Earlier this week, Atlantic City Emergency Manager Kevin Lavin recommended amendments to the city’s payment in lieu of taxes, or PILOT, bill.
The original version of PILOT first reached Governor Chris Christie’s desk in November of last year. Governor Christie conditionally rejected the bill due to the amount of control and cash flow PILOT would give to Atlantic City managers.
At the time, Governor Christie issued a statement to the legislature defending his reasons for rejecting PILOT:
“Regrettably, many of the City’s key stakeholders have failed to embrace the concepts of fiscal restraint and strong leadership, and instead have settled on a course toward self-preservation and vacillation.”
The newest version of PILOT was voted on and passed by the assembly in December. If the most recent version of PILOT passes the senate soon, the bill could reach Governor Christie for approval as early as January 11.
This current bill calls for a fifteen-year plan that would remove the requirements for casinos to pay traditional property taxes. Currently, casinos pay property taxes based on the value of their respective properties. If PILOT passes it would call for all casinos to collectively pay $120 million per year at most.
The bill is sponsored by Senator Jim Whelan and Assemblyman Vince Mazzeo. Both Whelan and Mazzeo believe that PILOT will help to counteract years of overvaluing casino properties by Atlantic City managers.
The excessive overvaluing of New Jersey casinos has left the city owing huge tax refunds. The biggest example of this is the roughly $150 million that Atlantic City owes the Borgata Casino. The city is on a scheduled payment plan for the debt, but in December missed a $62.5 million installment. Now, the Borgata is taking legal action against the city in an attempt to collect.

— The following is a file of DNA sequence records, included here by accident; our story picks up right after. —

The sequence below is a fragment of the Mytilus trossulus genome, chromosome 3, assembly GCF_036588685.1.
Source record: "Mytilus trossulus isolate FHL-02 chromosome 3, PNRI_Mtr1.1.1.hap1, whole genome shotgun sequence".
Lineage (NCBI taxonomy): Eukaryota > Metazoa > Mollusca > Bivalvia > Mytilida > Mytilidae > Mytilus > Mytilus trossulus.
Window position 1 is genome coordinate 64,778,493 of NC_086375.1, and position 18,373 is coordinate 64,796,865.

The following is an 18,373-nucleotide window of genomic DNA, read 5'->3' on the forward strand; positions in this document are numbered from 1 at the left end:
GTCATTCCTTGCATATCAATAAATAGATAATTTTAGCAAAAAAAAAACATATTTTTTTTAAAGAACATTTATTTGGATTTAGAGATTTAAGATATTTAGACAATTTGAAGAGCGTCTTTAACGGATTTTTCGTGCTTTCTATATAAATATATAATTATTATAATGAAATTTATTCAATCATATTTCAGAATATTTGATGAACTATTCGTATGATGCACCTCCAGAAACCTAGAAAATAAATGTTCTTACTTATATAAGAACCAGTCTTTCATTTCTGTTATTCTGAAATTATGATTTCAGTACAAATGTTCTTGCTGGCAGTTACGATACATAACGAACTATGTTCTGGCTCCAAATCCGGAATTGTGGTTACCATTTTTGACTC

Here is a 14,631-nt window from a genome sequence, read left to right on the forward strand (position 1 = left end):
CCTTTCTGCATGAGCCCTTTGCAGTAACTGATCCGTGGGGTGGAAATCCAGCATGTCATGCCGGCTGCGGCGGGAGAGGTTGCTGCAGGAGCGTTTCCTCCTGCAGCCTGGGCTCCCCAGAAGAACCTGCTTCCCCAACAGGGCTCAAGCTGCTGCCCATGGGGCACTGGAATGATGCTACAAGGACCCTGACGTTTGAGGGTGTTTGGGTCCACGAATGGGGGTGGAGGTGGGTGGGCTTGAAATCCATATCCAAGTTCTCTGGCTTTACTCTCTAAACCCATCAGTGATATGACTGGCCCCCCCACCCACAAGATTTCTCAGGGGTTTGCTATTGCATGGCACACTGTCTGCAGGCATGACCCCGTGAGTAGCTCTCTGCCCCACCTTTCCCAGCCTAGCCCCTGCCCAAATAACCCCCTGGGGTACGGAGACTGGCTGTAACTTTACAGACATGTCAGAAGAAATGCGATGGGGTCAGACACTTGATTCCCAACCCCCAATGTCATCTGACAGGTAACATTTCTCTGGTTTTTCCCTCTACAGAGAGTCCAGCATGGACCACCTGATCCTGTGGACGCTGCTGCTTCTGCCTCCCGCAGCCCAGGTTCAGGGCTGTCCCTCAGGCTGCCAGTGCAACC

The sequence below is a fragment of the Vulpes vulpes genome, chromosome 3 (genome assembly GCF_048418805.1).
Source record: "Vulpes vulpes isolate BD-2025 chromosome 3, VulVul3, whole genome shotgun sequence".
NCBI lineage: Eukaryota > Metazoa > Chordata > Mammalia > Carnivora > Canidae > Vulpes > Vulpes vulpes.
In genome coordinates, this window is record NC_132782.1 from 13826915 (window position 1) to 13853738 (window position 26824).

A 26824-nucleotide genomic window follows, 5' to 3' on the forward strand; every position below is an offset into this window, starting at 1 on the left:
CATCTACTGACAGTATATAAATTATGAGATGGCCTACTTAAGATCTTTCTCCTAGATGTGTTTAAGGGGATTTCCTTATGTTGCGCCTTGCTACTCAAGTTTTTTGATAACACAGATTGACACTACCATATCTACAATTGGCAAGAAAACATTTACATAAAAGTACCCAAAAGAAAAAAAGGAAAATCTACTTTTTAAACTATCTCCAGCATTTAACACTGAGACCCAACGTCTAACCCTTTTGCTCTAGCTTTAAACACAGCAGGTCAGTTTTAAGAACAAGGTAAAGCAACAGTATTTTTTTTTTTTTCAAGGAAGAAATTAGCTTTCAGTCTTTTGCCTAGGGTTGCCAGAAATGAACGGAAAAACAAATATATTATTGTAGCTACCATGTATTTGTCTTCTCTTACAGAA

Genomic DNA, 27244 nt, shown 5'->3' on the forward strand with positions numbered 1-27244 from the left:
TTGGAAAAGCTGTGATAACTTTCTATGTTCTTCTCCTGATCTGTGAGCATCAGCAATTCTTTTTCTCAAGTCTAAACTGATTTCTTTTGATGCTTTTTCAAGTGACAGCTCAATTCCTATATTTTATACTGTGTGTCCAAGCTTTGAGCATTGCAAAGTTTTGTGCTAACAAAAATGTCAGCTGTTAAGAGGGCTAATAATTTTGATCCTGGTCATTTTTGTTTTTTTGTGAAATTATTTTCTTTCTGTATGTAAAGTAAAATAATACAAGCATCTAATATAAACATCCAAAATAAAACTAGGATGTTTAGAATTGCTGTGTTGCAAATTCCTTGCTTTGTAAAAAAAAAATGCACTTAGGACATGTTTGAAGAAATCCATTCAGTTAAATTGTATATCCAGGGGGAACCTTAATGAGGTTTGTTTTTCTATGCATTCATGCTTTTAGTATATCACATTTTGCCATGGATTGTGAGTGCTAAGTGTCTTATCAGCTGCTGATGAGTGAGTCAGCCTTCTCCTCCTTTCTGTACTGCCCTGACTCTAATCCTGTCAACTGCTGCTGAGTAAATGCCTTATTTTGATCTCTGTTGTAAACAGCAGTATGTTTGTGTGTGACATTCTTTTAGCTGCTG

How can Lavin’s suggestions impact NJ casinos?
Emergency Manager Kevin Lavin has suggested that yet another set of amendments get added to the bill prior to PILOT heading to the Senate for a vote.
The proposed amendments would see the entire PILOT program sent to the State Department of Community Affairs for review every three years. Community Affairs would then decide whether or not to implement a $20 million increase to the owed casino tax pool. The decision regarding the $20 million increase would take into account things like physical enhancements to casinos or increases to non-gaming revenue.
Atlantic City Mayor Don Guardian spoke less than enthusiastically to the Press of Atlantic City about Lavin’s suggestions:
“Ultimately though, the governor, the state senate, the assembly – they make their own decisions on what’s going on. Even if Mr. Lavin recommends it, it doesn’t mean Trenton is going to accept it.”
How are state legislators reacting?
Many state legislators still have concerns both about Lavin’s suggestions and about PILOT itself. Several have criticized PILOT for being unfair to the average tax payer.
Republicans have argued that with the current debt of Atlantic City, PILOT would protect casinos from tax raises. The concern is that if the casino taxes can’t be raised, the deficit will fall upon the citizens of Atlantic City.
PILOT sponsor Whelan shared Mayor Guardian’s skepticism of Lavin’s proposed amendments:
“If we can get the casinos to pay more, then great. I can tell you that from my conversation with several of the casinos, they’re not interested in revisiting the gross gaming revenue versus overall revenue issues.”